I got an assortment of small copper brushes and used those with a drill to clean the bores and the seal grooves, and they worked well. I bought a cheap pair of snap ring pliers from Harbor Freight, and they actually worked okay to remove both snap rings. The o-ring I couldn't source, so the old one went back into the intake side of the master cylinder. The rebuild kit had new rubber parts, piston and spring, and I really took care when stretching the new rubber seal into its place on the base of the plunger. Used a pair of needle nose pliers to stretch it over the end and then slide it into place.
System is all back together now, and I bought some Motul rbf600 fluid to put in. A CVS pharmacy gave me a couple of small plastic syringes, but they don't have rubber seals, so no help in refilling. I usually use a big syringe and fill through the bleeder screw uphill to the reservoir, and the air naturally is going uphill. When the syringe didn't work today, I tried filling the reservoir and bleeding through the caliper banjo bolt, but no luck yet. Hoping to find a better syringe when stores open tomorrow.


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Title: Re: Front wheel noise
Post by: Sin_Tiger on May 02, 2021, 06:11:54 PM
 :BangHead I forgot about that O ring  :icon_rolleyes:

It isn't available separately and I haven't been able to come up with a size after digging around, I was going to take a spare apart to measure it but since you've managed to get it all back together  :thumbsup Good progress.

Title: Re: Front wheel noise
Post by: ssevy on May 02, 2021, 09:54:51 PM
Found a big syringe tool at Autozone, and brakes are all bled and finished. Great firm pedal, and no pulsing when I spin the wheel on the center stand. In real use, this may change, but I think I am good to go.
Have a half bottle of the expensive Motul fluid, so may change out the fronts even though they have new Amsoil fluid in them.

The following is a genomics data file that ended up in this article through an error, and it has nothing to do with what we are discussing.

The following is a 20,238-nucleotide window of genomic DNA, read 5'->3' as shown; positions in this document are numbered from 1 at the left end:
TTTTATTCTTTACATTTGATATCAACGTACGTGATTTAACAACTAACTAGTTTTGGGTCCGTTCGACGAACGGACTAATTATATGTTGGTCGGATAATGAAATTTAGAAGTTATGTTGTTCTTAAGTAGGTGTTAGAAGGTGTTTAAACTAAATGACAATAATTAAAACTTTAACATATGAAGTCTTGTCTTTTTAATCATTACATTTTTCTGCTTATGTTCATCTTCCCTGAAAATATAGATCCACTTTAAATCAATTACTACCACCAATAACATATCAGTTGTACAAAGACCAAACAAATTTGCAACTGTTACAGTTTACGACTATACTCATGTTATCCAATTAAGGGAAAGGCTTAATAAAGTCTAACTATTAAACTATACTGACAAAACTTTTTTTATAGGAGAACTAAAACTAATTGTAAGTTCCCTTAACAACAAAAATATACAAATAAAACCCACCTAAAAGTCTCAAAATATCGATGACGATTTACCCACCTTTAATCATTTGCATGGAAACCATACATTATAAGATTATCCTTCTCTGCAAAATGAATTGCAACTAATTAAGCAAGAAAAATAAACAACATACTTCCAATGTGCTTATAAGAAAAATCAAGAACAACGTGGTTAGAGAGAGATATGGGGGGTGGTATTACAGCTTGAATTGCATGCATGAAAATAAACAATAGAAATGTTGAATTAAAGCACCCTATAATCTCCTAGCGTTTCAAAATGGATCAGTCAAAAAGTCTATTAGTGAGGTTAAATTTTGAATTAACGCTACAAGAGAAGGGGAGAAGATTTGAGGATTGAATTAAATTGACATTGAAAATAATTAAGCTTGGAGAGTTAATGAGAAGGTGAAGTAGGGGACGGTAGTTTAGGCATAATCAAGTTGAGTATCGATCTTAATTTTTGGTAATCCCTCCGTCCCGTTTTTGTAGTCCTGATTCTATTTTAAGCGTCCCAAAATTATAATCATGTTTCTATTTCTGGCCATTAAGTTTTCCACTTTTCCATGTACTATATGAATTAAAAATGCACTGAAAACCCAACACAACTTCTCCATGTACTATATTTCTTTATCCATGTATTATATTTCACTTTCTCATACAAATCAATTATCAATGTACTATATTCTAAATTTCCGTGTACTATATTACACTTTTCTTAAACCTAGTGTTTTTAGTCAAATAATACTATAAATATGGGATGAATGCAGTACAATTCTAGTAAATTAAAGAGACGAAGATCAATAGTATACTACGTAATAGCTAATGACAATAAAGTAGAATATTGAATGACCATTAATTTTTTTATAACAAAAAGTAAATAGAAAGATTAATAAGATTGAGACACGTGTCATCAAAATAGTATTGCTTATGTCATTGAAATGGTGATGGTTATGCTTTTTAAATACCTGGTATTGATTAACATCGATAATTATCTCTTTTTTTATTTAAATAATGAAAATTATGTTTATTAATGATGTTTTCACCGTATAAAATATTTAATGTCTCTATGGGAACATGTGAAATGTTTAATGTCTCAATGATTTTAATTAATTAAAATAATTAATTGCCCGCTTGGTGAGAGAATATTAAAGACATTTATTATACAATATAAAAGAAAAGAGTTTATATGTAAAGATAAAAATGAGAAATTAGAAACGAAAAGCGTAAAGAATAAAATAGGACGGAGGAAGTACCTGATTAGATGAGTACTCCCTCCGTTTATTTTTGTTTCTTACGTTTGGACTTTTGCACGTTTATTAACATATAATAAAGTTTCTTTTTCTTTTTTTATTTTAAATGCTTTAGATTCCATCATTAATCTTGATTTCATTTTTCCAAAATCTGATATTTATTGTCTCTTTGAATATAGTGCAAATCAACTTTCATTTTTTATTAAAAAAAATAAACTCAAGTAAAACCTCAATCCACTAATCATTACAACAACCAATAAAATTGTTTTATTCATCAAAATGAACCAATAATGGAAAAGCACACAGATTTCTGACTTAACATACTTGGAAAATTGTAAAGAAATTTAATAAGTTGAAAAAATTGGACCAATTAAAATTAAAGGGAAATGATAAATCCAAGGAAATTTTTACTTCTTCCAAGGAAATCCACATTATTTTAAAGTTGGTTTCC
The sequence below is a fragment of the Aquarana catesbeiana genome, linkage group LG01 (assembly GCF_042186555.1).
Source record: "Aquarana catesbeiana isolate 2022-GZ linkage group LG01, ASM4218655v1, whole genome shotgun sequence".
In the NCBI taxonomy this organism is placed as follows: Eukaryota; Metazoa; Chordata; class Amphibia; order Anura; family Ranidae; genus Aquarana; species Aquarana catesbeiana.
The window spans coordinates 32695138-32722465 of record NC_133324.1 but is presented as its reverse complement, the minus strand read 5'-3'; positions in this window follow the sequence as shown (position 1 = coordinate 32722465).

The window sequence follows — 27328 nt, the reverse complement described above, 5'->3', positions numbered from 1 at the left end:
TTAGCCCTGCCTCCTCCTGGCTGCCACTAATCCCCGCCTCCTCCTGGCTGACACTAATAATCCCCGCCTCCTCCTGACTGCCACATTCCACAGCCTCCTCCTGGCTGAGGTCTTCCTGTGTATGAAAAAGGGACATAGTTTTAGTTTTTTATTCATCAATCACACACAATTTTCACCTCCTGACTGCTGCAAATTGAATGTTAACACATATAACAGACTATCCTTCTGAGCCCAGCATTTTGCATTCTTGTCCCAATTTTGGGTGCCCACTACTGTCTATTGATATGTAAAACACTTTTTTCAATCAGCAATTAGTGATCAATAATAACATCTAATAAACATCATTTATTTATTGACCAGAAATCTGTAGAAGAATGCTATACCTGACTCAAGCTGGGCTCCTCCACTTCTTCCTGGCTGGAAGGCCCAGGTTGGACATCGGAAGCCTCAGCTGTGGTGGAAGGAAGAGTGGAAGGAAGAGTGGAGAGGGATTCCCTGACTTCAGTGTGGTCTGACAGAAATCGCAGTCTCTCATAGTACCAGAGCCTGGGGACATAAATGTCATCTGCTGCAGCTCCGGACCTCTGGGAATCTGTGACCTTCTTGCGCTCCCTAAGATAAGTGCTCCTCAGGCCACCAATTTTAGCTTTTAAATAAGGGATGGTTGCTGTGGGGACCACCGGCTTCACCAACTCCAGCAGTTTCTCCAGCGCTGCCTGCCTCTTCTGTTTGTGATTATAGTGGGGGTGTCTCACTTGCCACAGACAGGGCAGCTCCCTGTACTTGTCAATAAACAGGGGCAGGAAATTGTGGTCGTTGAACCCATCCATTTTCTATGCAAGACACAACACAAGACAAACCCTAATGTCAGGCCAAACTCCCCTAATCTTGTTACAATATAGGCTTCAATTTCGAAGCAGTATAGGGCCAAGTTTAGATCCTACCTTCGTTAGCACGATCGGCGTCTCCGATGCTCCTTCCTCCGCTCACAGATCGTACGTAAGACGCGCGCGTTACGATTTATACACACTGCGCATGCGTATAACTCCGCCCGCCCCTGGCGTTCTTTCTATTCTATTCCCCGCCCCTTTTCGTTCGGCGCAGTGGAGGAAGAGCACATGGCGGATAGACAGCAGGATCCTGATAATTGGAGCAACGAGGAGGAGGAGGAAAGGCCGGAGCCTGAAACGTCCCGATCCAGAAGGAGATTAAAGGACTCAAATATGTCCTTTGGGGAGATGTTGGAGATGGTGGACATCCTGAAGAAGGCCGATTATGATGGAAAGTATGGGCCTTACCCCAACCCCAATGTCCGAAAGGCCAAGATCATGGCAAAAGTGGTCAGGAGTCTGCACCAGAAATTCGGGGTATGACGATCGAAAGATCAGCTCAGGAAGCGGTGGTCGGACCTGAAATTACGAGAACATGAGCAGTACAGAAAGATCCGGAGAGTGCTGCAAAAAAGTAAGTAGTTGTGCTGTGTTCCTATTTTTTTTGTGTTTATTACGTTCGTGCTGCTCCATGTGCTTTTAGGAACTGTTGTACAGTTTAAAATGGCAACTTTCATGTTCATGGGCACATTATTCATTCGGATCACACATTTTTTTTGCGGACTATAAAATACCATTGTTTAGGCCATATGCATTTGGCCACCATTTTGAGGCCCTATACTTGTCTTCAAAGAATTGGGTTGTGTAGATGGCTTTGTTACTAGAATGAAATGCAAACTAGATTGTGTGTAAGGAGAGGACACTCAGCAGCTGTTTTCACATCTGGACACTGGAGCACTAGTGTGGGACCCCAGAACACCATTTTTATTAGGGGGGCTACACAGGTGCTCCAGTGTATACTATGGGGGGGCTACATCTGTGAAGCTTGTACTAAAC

Hate to waste $27 brake fluid


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Title: Re: Front wheel noise
Post by: Sin_Tiger on May 03, 2021, 12:37:25 AM
 :thumbsup hope all the extra work and expense didn't spoil the family get together and the ride home is a bit more enjoyable weather wise and trouble free  :icon_cool:
Title: Re: Front wheel noise
Post by: ssevy on May 03, 2021, 01:44:11 AM
Thanks so much for those kind thoughts! We had perfect weather and a great time, and aside from chasing parts, the actual work on the bike was probably no more than a couple of hours, so did not interfere with our plans.
Going to take it easier on the way east. Probably just set a destination and let the app route me. Too frustrating doing all of those carefully constructed routes beforehand and then having the app crash again.
Going to stick to Scenic or Google Maps and be done with it. I'll wait and get my iPhone camera fixed after the ride, as apparently the vibrations being mounted on the bars killed the camera focus mechanism.
Hopefully any wind will be at my back this time!


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Title: Re: Front wheel noise
Post by: Sin_Tiger on May 03, 2021, 08:19:59 PM
 :rrr Be comforted in the knowledge that it snowed on the hills around us today  :* :^_^
Title: Re: Front wheel noise
Post by: Beernard on May 28, 2021, 11:22:15 AM
Gday Sin.
First, thanks for all your excellent input on this forum. Second, I just want to say I love your brake caliper groove cleaner tools. First class.
Regards, Bern.
Title: Re: Front wheel noise
Post by: Sin_Tiger on June 02, 2021, 12:58:03 AM
Thanks mate, effective and really cheap, what can I say I'm a Jock  :bad
Title: Re: Front wheel noise
Post by: ssevy on June 12, 2021, 10:17:44 PM
(https://uploads.tapatalk-cdn.com/20210612/f7eed4b3177efc1a041996c5f2dcf57f.jpg)
(https://uploads.tapatalk-cdn.com/20210612/8fe47a2b64d2d057847b1b4e9021949d.jpg)
My overheated rear rotor.


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Title: Re: Front wheel noise
Post by: Sin_Tiger on June 13, 2021, 12:31:33 AM
 :bug_eye that'll make a nice salad bowl  ;)

And here's what happens when one piston / slider jams.

Title: Re: Front wheel noise
Post by: ssevy on June 23, 2021, 03:20:09 AM
Installed my new rear disc today, and recleaned all the rusty bits, then applied some RPM rust inhibitor. Never used it before, but auto restorers seem to like it, so I'll see how it works on a bike.
You heat the part with a heat gun and brush the powder on and it melts in.


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Title: Re: Front wheel noise
Post by: Sin_Tiger on June 23, 2021, 11:25:23 PM
sounds a bit like manual powder coating  :icon_scratch: but hey if it works  :m